For the moment anyway. I was really busy all weekend so didn’t get a chance to even turn on the computer. Highly unusual! The weather was gorgeous, sunny and relatively warm so that may have had something to do with it. In order: I went to the Barber lecture Friday evening, to Spectrum Dye Study Group on Saturday, on a long walk on Sunday and then to another of the Maiwa lectures, this time with Jane Callender, a stitched shibori artist. Today I’m relaxing even though the laundry and vacuuming need doing. They aren’t going anywhere (except increasing in numbers of undies and dust bunnies) so they can wait. Tonight I go to another lecture, not a Maiwa one but at my LYS, with Richard Ashford of Ashford Wheels & Looms. It was my former boss’s idea that I come and she waived the $20 fee for me so even though I’m tired, I’m going anyway. At least the commute is only 3-1/2 blocks. Better than having to buttonhole T-Man into picking me up or begging a ride from someone going my way.
So first off, how was the Elizabeth Barber lecture? It was really thought-provoking, just as I thought it would be. Some of the mummies that Dr. Barber studied in Urumchi, China, were 5,ooo years old and yet were wearing large fringed wraps woven from handspun wool and felted wool caps with finely woven grain baskets to hand. You could see the stitches and the headers where the warp was set up for the warp-weighted loom. You could see the yarn variations attempted to decorate the cloth. One young girl’s wrap had 3 different natural colours of wool. A later mummy of a man (who just looked like he was asleep and not millennia old) had a wool shirt and pants in a handsome deep maroon with contrasting piping and a tubular braided belt. A baby had a cap of blue wool (and possibly cashmere) which was so brightly dyed it could have come out of yesterday’s synthetic dyebath. His wrap was secured with a twisted blue and red wool rope and he had a horn cup and sheep’s teat bottle nearby. Later people still had multicoloured plaid fabrics that would make any Scotsman proud. The effect of these bodies wasn’t at all horrible but absolutely fascinating. Dr. Barber explained much of the prehistory of the area and the conjectures about where these Caucasian people came from and how they ended up settling in one of the driest places on earth. Too much for me to explain here. Read her book. Better yet, read all her books. You’ll probably feel as I do that people haven’t really advanced as people, just our technology has. Are we better off — or not?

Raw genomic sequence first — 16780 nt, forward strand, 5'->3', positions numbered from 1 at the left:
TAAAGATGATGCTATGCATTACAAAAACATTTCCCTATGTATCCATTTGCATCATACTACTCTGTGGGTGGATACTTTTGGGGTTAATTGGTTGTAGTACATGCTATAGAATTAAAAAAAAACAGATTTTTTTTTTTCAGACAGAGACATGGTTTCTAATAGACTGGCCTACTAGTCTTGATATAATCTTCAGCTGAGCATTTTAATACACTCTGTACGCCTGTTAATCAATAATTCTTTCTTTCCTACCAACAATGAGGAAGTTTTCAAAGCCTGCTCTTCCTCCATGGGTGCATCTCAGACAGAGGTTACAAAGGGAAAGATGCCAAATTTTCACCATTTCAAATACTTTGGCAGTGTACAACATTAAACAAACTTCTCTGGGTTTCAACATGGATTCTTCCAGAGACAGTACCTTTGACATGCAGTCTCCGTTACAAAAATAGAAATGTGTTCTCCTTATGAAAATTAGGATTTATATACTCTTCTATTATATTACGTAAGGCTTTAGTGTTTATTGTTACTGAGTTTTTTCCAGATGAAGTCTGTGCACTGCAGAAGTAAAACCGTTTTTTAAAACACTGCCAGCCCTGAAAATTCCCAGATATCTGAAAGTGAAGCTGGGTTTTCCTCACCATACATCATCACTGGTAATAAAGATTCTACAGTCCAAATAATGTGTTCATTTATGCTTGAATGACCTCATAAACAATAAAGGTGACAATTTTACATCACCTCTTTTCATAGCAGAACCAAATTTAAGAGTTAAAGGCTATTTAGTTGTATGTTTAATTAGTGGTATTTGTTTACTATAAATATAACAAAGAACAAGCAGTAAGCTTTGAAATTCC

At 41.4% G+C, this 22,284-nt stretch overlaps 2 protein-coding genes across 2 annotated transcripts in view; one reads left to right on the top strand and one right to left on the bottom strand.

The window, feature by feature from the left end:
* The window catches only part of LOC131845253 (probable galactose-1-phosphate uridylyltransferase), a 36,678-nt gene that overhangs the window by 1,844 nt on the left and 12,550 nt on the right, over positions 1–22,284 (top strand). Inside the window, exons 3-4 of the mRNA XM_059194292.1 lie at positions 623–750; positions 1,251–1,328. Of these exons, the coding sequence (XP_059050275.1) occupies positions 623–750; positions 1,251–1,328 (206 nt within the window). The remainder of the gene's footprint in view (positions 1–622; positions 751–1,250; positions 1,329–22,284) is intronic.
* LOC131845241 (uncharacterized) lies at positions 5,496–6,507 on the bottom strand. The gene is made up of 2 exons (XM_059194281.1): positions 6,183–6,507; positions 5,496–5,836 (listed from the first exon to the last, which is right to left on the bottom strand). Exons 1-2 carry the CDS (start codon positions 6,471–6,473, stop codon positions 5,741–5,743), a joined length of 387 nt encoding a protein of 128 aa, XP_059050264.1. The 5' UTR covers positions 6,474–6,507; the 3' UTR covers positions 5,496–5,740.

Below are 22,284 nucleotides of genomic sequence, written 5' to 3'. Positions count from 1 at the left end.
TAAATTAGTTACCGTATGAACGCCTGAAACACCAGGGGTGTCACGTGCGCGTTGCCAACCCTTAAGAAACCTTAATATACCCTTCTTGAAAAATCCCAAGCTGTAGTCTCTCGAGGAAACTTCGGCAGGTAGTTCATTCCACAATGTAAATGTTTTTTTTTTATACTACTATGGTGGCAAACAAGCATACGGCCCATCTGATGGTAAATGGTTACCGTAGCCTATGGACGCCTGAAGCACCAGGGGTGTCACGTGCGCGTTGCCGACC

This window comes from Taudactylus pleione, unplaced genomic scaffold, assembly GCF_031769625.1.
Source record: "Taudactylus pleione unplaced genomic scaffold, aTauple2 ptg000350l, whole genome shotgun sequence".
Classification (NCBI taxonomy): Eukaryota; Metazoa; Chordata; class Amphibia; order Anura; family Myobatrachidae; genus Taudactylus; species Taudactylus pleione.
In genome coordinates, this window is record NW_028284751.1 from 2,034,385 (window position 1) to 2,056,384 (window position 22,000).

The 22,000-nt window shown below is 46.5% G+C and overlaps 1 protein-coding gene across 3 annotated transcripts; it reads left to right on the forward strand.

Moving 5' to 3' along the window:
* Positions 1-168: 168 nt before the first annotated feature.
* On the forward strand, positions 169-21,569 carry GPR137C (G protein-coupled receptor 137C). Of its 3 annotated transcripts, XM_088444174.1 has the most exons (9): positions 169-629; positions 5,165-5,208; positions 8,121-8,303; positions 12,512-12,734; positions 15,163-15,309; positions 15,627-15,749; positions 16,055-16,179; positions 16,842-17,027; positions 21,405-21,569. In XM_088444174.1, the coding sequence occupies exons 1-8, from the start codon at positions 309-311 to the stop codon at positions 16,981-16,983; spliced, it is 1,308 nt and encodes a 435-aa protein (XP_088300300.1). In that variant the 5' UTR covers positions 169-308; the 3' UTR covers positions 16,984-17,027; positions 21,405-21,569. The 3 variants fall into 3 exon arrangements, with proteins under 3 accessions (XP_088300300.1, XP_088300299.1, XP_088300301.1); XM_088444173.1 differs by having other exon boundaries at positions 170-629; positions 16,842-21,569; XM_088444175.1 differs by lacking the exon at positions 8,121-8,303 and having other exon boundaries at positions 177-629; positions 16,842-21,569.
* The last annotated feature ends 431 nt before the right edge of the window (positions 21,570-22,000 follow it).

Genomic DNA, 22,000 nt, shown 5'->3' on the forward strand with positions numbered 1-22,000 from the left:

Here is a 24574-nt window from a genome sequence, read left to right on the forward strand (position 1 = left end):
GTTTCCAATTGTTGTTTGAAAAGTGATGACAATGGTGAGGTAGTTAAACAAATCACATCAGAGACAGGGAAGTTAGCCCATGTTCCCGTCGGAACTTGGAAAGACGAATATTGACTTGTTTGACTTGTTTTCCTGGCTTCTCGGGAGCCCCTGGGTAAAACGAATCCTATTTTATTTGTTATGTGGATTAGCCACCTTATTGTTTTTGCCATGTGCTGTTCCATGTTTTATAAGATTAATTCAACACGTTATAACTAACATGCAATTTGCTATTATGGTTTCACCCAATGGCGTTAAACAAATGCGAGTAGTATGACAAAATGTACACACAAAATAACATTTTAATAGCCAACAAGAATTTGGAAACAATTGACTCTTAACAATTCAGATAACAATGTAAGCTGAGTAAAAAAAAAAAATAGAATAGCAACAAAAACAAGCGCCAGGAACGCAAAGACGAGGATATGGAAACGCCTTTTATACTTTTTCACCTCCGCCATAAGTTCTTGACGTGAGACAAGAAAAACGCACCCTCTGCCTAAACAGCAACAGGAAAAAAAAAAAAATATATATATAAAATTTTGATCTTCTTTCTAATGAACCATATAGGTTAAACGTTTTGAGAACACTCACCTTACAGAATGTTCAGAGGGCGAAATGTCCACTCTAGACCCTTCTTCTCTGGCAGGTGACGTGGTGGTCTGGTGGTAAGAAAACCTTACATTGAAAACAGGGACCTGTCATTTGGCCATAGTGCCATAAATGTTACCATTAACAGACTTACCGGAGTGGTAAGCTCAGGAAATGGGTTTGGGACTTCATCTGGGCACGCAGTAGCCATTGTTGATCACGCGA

On Saturday at Spectrum we had an extended show-and-tell with our last meeting’s felting, mostly scarves. By then it was lunchtime so we had our usual fabulous potluck which included pumpkin soup, veggie stew baked in a small pumpkin, quinoa salad, carrot and daikon radish slaw with pumpkin seeds, and a delicious apple and pecan cake with vanilla ice-cream for dessert. It was definitely a harvest/Halloween meal with orange being the dominant colour! We chatted so long at the dining table and out in the hostess’s weaving studio that we never did get around to actually doing any felting. When I got home I took my felting needle and created some fall leaves on my crochet hook roll that I’d made awhile back. It looks much better now. See?